Richmond parkrun celebrated their 14th anniversary on Saturday with little fanfare, but hailed its loyal participants and the community that has supported it.
The fourth official parkrun event, Richmond has hosted over 26,000 entrants across 672 events since its first race on 20 October 2007.
Event director Andy Caie, who has been involved with parkrun since 2009, said the community that parkrun builds is special.
He said: “I’ve made some great friends and met some amazing people in our community.
“As the world gets back to normal and when people are ready, we are here to welcome them to parkrun.”
Volunteer Pat Hewlett, 84, has completed nearly 430 parkruns, but found it difficult during the stoppage due to Covid-19.
She said: “Being over 70 during lockdown meant I had to shield more than most. It was difficult not being able to see the same familiar and smiling faces.
“The community here is amazing. I would call it friendships rather than community. If you are a stranger to London, it’s a great way to make friends and there is a local event for everyone.”
Volunteers said they enjoy being able to help the event continue, whether they’re injured or don’t want to run anymore because it’s a great way to still be involved.
Many of the runners expressed their appreciation to the volunteers who make sure the last person across the line gets the same round of applause as the person who crossed first.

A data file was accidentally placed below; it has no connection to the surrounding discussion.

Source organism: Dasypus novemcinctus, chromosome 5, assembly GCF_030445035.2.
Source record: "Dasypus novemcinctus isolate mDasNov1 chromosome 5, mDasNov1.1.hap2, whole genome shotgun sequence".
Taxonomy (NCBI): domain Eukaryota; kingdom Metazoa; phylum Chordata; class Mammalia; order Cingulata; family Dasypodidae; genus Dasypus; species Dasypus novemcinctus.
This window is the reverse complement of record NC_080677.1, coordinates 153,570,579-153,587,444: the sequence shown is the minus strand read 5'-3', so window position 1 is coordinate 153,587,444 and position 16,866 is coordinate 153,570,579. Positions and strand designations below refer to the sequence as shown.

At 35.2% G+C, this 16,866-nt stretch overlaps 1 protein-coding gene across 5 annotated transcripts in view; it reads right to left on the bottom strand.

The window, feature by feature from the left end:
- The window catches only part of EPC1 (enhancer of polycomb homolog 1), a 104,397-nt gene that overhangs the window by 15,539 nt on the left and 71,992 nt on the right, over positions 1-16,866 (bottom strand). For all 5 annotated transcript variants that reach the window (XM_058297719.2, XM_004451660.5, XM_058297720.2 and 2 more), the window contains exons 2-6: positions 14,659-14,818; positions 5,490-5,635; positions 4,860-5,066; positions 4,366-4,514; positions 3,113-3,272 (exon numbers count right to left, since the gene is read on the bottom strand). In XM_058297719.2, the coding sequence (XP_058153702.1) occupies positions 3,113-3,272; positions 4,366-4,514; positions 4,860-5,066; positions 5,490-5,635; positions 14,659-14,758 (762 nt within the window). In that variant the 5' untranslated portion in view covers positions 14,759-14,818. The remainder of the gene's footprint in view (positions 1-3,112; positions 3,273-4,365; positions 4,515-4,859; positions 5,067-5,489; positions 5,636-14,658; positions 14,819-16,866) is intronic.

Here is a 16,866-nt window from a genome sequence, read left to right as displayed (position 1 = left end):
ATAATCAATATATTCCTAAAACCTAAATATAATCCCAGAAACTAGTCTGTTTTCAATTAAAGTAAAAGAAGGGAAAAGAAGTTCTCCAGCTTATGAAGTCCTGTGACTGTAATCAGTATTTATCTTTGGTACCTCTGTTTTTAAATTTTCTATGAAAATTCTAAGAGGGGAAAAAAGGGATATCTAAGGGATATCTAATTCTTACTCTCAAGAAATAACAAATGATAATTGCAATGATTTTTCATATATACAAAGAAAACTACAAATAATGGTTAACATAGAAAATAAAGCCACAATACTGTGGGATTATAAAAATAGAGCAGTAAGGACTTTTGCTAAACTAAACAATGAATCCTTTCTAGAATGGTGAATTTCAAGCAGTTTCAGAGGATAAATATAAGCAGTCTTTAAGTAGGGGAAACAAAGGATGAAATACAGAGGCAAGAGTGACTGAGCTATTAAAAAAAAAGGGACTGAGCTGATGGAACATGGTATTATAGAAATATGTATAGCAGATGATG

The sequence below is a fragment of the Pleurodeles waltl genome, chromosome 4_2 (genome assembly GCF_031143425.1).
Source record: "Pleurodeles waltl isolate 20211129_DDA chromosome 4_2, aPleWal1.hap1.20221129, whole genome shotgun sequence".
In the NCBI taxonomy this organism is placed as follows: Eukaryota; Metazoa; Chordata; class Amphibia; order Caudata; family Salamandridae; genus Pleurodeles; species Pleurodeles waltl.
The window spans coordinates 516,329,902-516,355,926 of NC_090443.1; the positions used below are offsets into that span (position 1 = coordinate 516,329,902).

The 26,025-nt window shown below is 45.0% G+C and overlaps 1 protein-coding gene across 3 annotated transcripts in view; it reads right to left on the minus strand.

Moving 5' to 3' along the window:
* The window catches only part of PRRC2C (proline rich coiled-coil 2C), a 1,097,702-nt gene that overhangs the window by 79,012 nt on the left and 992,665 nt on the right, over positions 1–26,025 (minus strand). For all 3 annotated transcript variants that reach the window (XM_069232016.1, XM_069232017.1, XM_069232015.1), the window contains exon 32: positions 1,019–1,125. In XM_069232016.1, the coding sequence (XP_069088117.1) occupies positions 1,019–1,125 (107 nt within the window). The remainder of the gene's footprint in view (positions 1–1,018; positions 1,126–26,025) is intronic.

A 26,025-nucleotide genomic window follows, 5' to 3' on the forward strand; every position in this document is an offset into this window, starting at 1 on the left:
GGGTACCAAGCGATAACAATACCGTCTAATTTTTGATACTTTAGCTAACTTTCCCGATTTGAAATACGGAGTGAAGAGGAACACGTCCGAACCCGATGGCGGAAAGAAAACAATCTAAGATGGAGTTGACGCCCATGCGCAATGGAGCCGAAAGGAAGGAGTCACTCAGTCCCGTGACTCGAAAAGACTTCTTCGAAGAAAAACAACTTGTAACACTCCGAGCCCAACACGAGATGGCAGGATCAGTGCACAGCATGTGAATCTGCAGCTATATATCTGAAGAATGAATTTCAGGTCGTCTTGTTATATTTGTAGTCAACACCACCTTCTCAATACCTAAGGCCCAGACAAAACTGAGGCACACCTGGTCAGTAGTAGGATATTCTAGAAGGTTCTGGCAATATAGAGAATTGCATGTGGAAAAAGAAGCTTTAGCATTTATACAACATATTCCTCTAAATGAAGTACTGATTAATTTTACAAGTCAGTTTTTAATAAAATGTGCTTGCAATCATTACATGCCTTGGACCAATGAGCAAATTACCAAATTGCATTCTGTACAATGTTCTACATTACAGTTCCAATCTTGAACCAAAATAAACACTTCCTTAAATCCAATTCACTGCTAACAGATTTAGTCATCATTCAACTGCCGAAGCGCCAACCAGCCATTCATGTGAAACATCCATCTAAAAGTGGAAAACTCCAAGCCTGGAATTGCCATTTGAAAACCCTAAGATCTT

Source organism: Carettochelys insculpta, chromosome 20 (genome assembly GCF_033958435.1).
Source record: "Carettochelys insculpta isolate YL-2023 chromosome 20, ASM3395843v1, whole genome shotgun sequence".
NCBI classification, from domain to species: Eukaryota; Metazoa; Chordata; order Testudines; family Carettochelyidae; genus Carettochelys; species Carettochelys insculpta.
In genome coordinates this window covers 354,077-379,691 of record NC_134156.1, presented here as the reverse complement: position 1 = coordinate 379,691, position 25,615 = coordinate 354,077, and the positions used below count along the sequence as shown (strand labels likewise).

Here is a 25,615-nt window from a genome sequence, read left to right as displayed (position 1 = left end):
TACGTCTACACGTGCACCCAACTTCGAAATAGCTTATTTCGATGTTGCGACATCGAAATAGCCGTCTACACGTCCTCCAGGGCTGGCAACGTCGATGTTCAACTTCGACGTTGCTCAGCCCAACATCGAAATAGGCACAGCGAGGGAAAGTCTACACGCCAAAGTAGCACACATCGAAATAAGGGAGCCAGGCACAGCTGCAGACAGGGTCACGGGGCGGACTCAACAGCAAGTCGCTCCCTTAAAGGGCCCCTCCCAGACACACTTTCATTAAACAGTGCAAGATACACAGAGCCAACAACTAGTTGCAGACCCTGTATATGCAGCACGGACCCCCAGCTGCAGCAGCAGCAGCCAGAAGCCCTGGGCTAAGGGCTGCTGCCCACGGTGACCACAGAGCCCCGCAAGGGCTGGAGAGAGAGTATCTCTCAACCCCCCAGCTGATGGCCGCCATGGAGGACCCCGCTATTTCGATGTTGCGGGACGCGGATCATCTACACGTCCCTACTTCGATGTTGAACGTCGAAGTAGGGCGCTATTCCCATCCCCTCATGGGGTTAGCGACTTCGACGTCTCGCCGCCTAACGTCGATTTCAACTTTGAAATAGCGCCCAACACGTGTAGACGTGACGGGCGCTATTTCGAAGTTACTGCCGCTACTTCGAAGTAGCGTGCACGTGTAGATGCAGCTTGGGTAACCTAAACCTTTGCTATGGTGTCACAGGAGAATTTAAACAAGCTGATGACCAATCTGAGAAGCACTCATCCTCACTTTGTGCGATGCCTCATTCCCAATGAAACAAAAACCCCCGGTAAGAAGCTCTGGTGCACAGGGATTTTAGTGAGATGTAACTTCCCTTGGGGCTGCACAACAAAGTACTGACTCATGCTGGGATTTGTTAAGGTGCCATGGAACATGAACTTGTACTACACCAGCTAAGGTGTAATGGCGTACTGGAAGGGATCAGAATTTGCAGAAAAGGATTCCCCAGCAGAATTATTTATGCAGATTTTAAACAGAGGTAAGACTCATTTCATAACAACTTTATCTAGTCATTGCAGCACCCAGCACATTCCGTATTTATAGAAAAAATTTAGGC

One spoke about how it’s not an elite group and everyone takes part at their own level.
He further added going to parkrun sets you up for the weekend and draws a line under what can be a stressful week.
The bounce back from COVID-19 is testament to this community aspect of parkrun.
Caie, who has been in his current role since 2016, added: “People were always aware of the physical health aspects of parkrun, but have more recently become aware of the importance of looking after mental health and parkrun can help with this too.”
Richmond parkrun was recognised in February by the council when Caie along with his team, Francesca Creasy, Michael Glazebrook, David Pennell and Ally Pickard collected the award for Outstanding Sporting Achievement.
The Bushy Park parkrun, initially called the Bushy Park Time Trial, started in 2004 with its founder, Paul Sinton Hewitt, 61, running the initial 5km with 13 other entrants.
Now 17 years on, the global organisation has over six million loyal runners, joggers and walkers across 1,500 events in 20 countries.
Click here to find your local parkrun.
All photos courtesy of parkrun Marketing on Flickr